Fish traders soaked in wine to celebrate Dragon Feast

Tuesday, May 13, 2008
Issue 342, Page 3
Word count: 481
Published in: Macau Daily Times

By Poyi (Natalie) Leung

Every fresh food market in Macau yesterday received a procession which was made up of people drinking and spitting Chinese rice wine to celebrate the Feast of Drunken Dragon, a mostly-celebrated festival in Macau, Zhuhai and Zhongshan city of China.

The Macau General Association of Fresh Fish Trade has been organising the “Drunk Dragon Parade” for more than five decades, secretary-general Lei Io Man said, adding fresh fish traders from every local food markets will take part in the celebration and play “drunken dragon dancing”.

Mr Lei said the traditional feast, which takes place on the eighth day of the fourth month of the Chinese lunar calendar and coincides with the Buddha’s Birthday and the Feast of God Tam Kung, was originated in Qing Dynasty in mainland China where the villagers suffered from a incurable plague.

“The villagers then staged a parade carrying the Buddha statue wishing for blessings. But later a python appeared and blocked the procession’s way. A drunken monk then chopped the python into three pieces, danced, and threw them into the river,” Mr Lei told the Macau Daily Times.

“But the python’s blood changed the river into red and suddenly the python flew to the sky and the villagers believed it was actually a sacred dragon sent by the god,” he said.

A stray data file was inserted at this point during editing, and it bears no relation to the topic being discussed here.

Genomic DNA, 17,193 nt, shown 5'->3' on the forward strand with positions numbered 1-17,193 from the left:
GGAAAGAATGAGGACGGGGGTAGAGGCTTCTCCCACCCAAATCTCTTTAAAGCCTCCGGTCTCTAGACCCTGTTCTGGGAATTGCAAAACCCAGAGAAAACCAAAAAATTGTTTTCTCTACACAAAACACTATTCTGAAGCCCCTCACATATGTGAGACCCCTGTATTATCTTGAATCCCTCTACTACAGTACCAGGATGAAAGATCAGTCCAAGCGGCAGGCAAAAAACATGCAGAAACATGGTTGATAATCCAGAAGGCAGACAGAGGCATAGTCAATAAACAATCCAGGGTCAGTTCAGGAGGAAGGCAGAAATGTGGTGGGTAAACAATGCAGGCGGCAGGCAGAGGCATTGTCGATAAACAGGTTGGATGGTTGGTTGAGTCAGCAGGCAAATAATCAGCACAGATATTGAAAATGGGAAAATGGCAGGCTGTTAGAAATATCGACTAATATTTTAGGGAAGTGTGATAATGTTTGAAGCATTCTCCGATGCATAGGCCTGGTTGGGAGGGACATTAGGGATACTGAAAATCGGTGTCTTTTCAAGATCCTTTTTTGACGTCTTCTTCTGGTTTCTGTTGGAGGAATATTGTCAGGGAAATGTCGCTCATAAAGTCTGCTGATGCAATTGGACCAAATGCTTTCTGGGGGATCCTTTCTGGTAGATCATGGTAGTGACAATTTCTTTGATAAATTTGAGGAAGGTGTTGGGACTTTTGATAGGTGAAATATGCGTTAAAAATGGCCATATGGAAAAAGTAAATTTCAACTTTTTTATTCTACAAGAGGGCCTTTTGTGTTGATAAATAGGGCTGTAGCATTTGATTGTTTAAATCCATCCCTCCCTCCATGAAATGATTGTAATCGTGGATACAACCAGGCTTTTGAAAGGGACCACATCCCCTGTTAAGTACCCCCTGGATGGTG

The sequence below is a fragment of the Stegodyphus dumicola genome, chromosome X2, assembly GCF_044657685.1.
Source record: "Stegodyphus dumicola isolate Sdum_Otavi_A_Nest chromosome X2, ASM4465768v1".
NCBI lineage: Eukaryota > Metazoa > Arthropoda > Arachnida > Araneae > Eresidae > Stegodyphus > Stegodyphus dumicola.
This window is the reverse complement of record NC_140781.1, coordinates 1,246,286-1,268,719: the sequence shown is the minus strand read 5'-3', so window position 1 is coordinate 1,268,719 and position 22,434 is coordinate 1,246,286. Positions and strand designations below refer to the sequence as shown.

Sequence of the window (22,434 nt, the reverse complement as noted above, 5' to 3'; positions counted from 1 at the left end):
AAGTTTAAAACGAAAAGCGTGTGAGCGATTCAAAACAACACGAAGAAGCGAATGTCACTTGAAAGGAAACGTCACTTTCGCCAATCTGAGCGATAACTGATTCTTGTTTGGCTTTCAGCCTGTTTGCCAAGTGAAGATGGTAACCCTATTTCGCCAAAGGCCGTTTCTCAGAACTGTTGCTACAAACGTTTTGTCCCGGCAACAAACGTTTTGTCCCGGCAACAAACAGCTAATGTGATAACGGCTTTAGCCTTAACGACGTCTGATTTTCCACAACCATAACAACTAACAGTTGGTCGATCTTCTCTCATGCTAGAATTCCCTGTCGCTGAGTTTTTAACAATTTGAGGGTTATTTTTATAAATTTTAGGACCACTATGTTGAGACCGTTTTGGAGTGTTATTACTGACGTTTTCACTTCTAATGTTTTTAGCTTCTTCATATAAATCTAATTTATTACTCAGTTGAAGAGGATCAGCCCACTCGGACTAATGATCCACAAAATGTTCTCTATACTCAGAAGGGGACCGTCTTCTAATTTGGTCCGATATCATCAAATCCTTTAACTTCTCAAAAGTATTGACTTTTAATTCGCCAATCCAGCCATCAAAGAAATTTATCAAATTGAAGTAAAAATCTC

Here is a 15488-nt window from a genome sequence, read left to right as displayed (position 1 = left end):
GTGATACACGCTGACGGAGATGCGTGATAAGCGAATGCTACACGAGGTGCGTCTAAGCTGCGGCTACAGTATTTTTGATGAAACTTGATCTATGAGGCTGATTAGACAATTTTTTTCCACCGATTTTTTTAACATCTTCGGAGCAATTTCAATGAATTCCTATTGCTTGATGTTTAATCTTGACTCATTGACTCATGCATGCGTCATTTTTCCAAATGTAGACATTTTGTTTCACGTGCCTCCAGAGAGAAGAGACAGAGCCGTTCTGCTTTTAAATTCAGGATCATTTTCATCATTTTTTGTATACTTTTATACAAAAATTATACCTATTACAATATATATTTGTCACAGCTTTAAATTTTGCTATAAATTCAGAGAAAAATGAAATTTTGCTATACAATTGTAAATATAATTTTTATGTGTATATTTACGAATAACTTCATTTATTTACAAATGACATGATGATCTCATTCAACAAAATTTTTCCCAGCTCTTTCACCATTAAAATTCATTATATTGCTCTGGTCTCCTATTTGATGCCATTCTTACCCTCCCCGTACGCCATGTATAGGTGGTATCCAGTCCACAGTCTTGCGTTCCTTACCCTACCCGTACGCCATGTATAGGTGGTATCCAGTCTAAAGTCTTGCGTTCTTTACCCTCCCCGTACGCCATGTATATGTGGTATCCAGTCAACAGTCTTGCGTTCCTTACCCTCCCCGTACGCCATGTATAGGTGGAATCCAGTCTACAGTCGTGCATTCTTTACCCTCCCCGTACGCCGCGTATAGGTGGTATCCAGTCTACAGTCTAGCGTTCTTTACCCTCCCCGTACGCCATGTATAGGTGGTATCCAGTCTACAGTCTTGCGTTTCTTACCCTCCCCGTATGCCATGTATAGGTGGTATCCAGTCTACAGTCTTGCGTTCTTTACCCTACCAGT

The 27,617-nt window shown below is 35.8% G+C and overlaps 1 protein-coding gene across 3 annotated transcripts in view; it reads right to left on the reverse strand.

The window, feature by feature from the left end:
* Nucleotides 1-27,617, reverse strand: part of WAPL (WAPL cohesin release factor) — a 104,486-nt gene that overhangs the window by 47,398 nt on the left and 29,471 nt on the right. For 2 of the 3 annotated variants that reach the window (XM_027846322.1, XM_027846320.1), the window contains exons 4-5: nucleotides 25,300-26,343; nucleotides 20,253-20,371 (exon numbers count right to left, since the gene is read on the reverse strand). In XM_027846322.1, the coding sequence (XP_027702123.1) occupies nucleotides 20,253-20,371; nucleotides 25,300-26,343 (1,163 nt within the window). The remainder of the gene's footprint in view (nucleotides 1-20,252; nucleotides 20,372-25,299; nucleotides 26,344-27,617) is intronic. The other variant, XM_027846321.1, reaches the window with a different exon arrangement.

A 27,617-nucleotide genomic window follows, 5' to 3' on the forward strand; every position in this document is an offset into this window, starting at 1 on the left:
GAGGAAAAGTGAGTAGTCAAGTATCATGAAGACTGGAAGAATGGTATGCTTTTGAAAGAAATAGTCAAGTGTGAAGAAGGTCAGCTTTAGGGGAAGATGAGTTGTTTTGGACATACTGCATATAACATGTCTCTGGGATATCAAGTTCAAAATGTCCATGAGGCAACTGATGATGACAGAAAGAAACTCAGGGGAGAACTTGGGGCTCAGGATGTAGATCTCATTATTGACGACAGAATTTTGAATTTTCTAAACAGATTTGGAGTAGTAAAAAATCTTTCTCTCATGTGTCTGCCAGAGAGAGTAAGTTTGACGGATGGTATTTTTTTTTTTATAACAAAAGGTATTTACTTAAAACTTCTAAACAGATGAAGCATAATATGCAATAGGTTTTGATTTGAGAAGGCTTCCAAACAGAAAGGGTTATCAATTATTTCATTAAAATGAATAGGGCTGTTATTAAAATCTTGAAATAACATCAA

The sea grass that was also turned red was later consumed by the sick villagers and afterwards their illness was gone abruptly, he added.

The parade began from Kuan Tai Temple near Senado Square where the “drunken dragon” received the eye-dotting ritual at 9am yesterday.

The procession then stopped at fresh food markets one by one for about an hour each, playing “drunken dragon dancing”, pouring strong Chinese wine in each other’s mouth and spitting it upwards reaching as far as they could.

Free lunch boxes were also given away at the Red Market in the morning and S. Domingos Food Market in the afternoon.

Named “longevity rice”, it is said that people after eating the rice will have a long life and be blessed for “having more offspring and wealth”.

According to Mr Lei, there was another legend for this tradition.

“Long time ago some fresh fish traders were having lunch in the S. Domingos Market and every time they would see some children waiting there for the leftover as they believed that the rice could give them good health,” he said.

And when time passed it changed to giving away lunch boxes during the feast, he added.

Last year, about 30,000 lunch boxes containing rice with vegetable or meat were distributed to the public, the secretary-general said.

Hundreds of spectaculars were sighted watching the performance or lining up for the “longevity rice” outside the fresh food markets including in Iao Hon, Holland Garden, Toi San and Patene.

The parade concluded at about 6pm when the “drunken dragon” returned to the S. Domingos Market.


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